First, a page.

I rest my case. Bring on the cross-examination and/or rebuttal.

Pimlico Turf starting gate

Recapping selections from Day 22 (Sunday, May 6th) had 6 winners (3 Top Selections) with the $2 Early Double ($53.00); $2 Exactas in the 1st ($19.80), 2nd ($24.20), 3rd ($83.40), 8th ($7.40), 9th ($11.20) and 10th ($38.20) races; $1 Trifecta in 1st ($27.50) and 9th ($12.10); $1 Pick-3 in race 8-10 ($18.80) and Late Double ($13.20).

The BEST BET (22 9-6-2) and LONGSHOT PICK (22 2-2-8) were major disappointments as they not only off-the-board, but finished dead last in their respective races.

Selections for Day 23 at Pimlico Thursday, May 10th card are posted below.

1st race post is 1:10pm EDT. Track Condition… Dirt: FAST Turf: OFF

1st race – $12,000 Maiden Claiming for 3 y.o. & up – 6 furlongs
#3 – Thunder Feet (2-1)
#1 – Spring Pow Wow (3-1)
#6 – Evil Lad (5-2)

2nd race – $12,500 Claiming for F&M 3 y.o. & up – 1 1/16 mile OFF Turf
#11 – Joepaul’streasure (7-5)
#8 – Grandiloquent (10-1)
#7 – Wachacha (4-1)

3rd race – $8,000 Maiden Claiming for 3 y.o. & up – 1 1/16 mile
#5 – Acceptance Letter (5-1)
#3 – Tyler’s Smile (8-1)
#8 – Our Prince Charlie (5-2)

4th race – $5,000 Claiming for 3 y.o. OR 4 y.o. & up NW3L – 6 furlongs
#9 – Go Six Go (5-1) $$$ LONGSHOT PICK $$$
#2 – Don Dadda (7-2)
#3 – The Devil You Say (5-1)

5th race – $31,000 Maidens for 3 y.o. & up – 1 1/16 mile OFF Turf
#6 – Marimba Man (9-2)
#12 – Once And For All (7-2)
#2 – Whatdoyousee (6-1)

6th race – $5,000 Claiming for F&M 3 y.o. & up NW2L – 1 1/16 mile
#3 – Indys Valay (3-5)
#7 – Promessa Doce (10-1)
#4 – Oh Please (8-1)

7th race – $25,000 Opt Claiming N2X for F&M 3 y.o. & up – 1 1/16 OFF Turf
#9 – Delicate Genius (8-1)
#1 – Lady Charlie (4-1)
#6 – Ketubah (10-1)

8th race – $33,000 Maidens for 3 y.o. fillies – 6 furlongs
#7 – Monster Sleeping (2-1)
#2 – Bren’s Friend (8-5)
#8 – Always Pettit (6-1)

9th race – $5,000 Claiming N2Y for 3 y.o. & up – 1 1/16 mile
#7 – Silver Slugger (5-1)
#6 – Lionofwallstreet (2-1)
#8 – Palo Duro Canyon (8-5)

10th race – $25,000 Maiden Claiming for F&M 3 y.o. & up – 5f OFF Turf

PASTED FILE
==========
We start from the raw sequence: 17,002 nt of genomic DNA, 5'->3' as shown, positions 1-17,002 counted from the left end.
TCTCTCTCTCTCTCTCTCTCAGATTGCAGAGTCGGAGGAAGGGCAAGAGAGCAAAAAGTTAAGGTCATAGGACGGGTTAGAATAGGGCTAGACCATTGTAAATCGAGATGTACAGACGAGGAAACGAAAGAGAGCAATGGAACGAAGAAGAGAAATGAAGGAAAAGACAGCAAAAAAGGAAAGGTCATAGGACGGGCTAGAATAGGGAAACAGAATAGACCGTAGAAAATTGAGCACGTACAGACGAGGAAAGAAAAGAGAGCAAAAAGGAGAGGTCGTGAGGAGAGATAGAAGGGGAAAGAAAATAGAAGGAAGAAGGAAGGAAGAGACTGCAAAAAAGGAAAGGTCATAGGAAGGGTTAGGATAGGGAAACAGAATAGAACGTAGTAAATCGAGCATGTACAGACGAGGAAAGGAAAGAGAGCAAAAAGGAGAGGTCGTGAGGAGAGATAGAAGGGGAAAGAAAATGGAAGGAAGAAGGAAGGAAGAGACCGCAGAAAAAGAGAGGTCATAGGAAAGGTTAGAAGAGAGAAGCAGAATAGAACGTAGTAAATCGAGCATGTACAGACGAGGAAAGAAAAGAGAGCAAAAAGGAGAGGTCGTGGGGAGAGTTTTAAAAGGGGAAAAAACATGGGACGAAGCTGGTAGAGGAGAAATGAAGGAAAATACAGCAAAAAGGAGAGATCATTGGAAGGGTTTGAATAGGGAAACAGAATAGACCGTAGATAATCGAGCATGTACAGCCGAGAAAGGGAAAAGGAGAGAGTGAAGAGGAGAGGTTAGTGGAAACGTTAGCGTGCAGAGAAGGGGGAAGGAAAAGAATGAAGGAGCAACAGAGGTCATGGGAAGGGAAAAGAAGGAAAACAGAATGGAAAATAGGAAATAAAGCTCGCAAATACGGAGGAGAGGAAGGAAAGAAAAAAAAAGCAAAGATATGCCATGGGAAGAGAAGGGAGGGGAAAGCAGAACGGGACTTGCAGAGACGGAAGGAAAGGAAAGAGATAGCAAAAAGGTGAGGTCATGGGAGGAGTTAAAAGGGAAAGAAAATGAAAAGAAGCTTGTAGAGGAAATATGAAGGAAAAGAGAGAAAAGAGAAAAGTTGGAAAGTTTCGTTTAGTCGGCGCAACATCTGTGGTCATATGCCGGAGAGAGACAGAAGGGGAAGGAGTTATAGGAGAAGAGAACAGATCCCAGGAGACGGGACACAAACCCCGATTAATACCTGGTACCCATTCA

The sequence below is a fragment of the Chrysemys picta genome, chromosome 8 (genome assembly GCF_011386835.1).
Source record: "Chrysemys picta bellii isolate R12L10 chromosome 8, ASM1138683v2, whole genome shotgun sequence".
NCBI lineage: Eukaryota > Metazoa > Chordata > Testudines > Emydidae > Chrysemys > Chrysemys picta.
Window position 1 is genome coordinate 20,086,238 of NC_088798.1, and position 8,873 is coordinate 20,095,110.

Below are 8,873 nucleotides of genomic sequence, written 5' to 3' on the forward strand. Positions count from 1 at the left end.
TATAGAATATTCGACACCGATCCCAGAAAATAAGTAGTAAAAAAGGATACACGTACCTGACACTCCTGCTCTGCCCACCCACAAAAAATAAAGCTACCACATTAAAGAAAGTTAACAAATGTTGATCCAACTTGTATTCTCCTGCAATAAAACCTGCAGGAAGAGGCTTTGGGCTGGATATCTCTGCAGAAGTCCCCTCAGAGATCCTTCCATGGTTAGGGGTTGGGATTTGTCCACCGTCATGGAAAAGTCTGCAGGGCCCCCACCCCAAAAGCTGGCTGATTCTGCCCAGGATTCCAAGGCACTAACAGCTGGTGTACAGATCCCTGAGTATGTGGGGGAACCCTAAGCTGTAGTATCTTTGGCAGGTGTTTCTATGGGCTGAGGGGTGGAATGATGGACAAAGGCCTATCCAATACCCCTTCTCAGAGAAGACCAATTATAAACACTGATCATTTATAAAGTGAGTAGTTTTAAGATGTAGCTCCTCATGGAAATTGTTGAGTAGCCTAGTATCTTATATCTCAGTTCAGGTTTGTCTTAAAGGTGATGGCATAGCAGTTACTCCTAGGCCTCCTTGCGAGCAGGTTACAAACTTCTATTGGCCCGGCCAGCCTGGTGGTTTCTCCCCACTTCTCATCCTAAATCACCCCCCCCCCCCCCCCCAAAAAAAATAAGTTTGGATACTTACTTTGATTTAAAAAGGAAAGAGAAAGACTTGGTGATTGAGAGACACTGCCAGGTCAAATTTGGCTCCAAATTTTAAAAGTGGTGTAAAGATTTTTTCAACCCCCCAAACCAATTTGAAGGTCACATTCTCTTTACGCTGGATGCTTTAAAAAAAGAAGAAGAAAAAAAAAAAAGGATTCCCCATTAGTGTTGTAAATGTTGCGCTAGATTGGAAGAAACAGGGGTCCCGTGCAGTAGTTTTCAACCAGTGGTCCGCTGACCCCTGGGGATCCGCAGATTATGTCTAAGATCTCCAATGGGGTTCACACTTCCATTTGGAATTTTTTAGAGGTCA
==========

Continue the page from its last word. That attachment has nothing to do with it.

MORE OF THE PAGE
#10 – Malibu Beach Bunny (3-1) *** BEST BET ***
#1 – My Celtic Star (9-5)
#8 – Sicut Quercus (5-1)

Good Luck!

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3 Comments For This Post

  1. Ruben Says:

    Unless the Ravens or Orioles are involved, I’d rather shell out the thousands to go to the Derby before I’d go to the Super Bowl or Game 7 of the Series. As a sports fan, what I love about the Derby is how twenty different story lines over the course of several months ultimately collide in those two minutes. And unlike the NFL and MLB one story line continues onward at least for another two weeks and hopefully for an additional three.
    [GQ added: I hear ya! Most people have a hard time taking off their purple and/or orange colored glasses long enough to take the time to get to know the sport 9of horse racing). I'm a Baltimore sports fans, not just a horse racing junkie... there's a time of year to concentrate on every sport, and May is the best month for horses racing, IMHO.].

  2. Michael Says:

    I think another point you can add is that there are many, many states that do not allow on-line wagering for the ponies and therefore, more people would HAVE to go to an OTB in order to place a wager and most likely will stay there to watch it. As for Ruben, we hope to see you at a Derby one year. Absolutely no sporting event like it.
    [GQ added: Excellent point Mike, as I believe less than half of the states will allow you to open an online wagering account.]

  3. Steve Says:

    Thats what happens when refs screw teams over. NFL is becoming FAKE just like the WWE is. When Refs screw the Ravens over preventing them from going to superbowl. Majority of the fans dont want to see Belicheat in the superbowl but the Refs insist the Pats belong in Superbowl cause Brady is a sex symbol attracts women.